Posted by Jamie Stavert @jamiestavert
It seems ironic that dung beetles, a group of insects best known for their fondness of other animal’s excrement, can attribute their proliferation to the diversification of flowers. A recent study by Nicole Gunter and colleagues shows that the explosion of dung beetle diversity in the Cretaceous was due to a change in dinosaur diet to the newly evolved flowering plants. This low fibre, high nutrient dinosaur diet produced dung that dung beetles found more palatable and probably more appealing than bland, chewy conifer-containing crap.
Burrowed deeply within this fascinating story are New Zealand’s 15 curious and enigmatic dung beetle species, which probably evolved for 80mya in post-Gondwana isolation. It is unsurprising therefore, like many of NZ’s biological oddities, that NZ’s dung beetles are globally unique. Native NZ dung beetles are small, flightless, forest dwelling and, unlike their distant continental relatives, enjoy munching on bird poo (although, as we discovered, they’ll eat almost anything). Interestingly, birds are basically shrunken dinosaurs, so bird poo probably isn’t that different from what dinosaur poo would’ve been like. Following the extinction of dinosaurs, further diversification of dung beetles was elicited by the radiation of mammals (almost everywhere but NZ). But because they did not have the smorgasbord of poo that was available to dung beetles elsewhere in the world, the NZ taxa are relatively species poor.
And there’s another twist to the story: despite the extinction of most native birds from the NZ mainland, native dung beetles are often recorded in massive numbers. This begs the question: without native bird dung, what are these dung beetles eating and what is their ecological role?
We found that NZ dung beetles feed on a range of native reptile, bat, bird and insect dung and dead animals (basically everything that was put in front of them). We also showed that NZ dung beetles enjoy calamari, happily consuming the rotten squid that we fed them. Accordingly we suggested that NZ dung beetles evolved a broad generalist diet due to the lack of mammal poo. We also proposed that NZ dung beetles would have utilised marine resources such as seabird poo, carcasses and vomit. Before human arrival, NZ forests were a seething mass of seabirds, and native dung beetles could have been a key link in the flow of nutrients from the marine environment to forest ecosystems.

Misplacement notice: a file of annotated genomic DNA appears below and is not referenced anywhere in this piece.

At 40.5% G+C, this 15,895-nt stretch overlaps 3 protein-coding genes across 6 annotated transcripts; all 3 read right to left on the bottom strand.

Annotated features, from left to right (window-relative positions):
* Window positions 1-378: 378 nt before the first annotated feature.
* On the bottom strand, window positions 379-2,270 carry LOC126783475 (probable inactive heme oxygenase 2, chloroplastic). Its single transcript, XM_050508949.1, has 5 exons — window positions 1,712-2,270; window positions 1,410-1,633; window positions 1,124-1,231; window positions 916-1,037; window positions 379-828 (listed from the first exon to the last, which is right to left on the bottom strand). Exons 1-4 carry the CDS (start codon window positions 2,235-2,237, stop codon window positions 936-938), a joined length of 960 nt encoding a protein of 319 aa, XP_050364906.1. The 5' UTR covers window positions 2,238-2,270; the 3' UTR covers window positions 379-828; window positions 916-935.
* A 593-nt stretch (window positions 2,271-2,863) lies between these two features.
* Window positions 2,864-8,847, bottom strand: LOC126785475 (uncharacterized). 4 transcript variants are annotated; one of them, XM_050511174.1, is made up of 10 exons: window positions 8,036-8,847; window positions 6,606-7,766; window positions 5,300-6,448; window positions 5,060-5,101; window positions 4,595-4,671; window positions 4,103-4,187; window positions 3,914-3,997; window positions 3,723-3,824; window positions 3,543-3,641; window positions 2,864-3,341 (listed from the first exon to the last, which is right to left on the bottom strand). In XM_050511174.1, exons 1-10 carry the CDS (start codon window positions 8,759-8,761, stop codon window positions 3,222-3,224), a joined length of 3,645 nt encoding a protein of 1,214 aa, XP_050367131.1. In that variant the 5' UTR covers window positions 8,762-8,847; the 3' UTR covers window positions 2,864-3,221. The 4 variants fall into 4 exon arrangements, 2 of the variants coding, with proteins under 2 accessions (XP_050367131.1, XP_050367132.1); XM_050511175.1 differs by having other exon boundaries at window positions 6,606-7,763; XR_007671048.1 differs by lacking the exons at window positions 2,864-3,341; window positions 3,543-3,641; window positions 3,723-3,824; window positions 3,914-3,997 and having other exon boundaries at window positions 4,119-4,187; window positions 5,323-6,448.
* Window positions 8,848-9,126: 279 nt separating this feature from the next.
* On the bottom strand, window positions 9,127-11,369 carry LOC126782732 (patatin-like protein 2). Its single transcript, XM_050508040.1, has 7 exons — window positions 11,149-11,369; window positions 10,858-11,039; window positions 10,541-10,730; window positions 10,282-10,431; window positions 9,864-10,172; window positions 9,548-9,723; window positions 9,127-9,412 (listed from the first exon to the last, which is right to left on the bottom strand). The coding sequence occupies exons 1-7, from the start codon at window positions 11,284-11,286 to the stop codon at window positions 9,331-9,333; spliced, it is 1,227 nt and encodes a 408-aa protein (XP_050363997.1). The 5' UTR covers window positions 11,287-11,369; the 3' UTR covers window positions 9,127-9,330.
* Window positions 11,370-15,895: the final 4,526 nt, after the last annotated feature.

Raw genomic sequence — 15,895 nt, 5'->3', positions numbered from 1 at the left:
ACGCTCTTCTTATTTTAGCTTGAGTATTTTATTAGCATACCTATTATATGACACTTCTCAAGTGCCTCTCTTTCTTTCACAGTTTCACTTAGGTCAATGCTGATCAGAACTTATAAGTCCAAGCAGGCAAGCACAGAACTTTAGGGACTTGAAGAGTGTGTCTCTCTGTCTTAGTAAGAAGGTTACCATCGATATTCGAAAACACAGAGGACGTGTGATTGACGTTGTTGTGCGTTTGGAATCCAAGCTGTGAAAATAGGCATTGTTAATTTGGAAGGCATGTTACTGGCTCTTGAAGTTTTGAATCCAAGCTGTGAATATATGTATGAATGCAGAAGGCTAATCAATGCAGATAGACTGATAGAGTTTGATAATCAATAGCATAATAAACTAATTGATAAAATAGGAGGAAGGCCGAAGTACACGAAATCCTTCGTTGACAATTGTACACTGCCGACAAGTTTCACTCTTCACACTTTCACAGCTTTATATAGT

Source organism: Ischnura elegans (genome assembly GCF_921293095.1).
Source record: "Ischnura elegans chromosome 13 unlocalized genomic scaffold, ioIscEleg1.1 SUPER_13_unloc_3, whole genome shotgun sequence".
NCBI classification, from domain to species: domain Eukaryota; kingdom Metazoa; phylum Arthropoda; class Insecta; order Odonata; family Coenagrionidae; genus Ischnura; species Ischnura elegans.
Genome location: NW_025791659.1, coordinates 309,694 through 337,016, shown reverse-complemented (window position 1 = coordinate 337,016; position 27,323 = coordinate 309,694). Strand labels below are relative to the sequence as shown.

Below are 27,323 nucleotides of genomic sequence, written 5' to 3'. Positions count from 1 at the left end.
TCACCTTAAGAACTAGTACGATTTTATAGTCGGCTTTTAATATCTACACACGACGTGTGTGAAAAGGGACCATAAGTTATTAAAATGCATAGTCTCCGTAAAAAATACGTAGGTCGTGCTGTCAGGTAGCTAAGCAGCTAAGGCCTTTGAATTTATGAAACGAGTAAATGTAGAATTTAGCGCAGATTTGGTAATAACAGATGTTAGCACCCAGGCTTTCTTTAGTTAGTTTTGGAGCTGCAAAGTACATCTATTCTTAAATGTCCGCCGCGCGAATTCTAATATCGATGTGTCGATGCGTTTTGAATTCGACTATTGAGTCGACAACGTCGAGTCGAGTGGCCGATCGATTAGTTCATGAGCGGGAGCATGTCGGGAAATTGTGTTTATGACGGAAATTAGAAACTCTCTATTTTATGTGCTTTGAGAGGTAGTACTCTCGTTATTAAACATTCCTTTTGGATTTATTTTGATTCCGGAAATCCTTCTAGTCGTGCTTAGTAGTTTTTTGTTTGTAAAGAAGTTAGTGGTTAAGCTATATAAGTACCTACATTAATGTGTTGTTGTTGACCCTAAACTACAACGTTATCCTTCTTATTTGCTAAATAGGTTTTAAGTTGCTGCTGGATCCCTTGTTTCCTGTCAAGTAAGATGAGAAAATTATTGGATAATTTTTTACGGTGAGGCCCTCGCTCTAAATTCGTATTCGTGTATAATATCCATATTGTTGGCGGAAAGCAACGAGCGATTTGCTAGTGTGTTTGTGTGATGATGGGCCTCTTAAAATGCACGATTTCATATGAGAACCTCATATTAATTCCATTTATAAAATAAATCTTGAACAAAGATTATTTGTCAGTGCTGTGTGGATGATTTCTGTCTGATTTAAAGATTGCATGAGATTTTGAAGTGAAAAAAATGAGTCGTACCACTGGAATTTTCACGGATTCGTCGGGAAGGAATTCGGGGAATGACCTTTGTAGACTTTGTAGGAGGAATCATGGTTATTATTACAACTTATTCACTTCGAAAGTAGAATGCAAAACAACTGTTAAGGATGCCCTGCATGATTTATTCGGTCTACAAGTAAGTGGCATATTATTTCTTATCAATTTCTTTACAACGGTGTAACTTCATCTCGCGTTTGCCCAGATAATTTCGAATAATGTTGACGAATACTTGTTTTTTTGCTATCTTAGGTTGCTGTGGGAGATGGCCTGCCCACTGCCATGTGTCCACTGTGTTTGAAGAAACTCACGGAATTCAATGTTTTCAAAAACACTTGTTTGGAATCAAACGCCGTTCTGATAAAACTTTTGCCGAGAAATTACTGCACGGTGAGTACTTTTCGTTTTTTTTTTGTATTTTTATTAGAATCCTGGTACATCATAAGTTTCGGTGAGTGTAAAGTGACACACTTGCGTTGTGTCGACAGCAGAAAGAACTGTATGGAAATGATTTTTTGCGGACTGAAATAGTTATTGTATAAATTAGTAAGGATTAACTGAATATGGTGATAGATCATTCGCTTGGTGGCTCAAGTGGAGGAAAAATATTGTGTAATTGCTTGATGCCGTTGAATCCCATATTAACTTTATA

But what about today where many of NZ’s native birds have become extinct or are confined to offshore islands? Perhaps dung beetles are one of the few benefactors of mammal introductions to NZ? We found that NZ dung beetles are also fond of mammal stools, particularly dog poo. Indeed nothing beats a rich, meaty Labrador turd… one certainly ponders the direction one’s life is taking while head-deep in a council dog shit bin…
Jamie Stavert is a PhD candidate at the Centre for Biodiversity & Biosecurity, School of Biological Sciences, University of Auckland. His MSc research was on dung beetles, but he has switched to smelling flowers and is now investigating how functional traits influence ecosystem function and species’ responses to environmental change in pollination systems. He is supervised by Jacqueline Beggs, Anne Gaskett, David Pattemore and Nacho Bartomeus.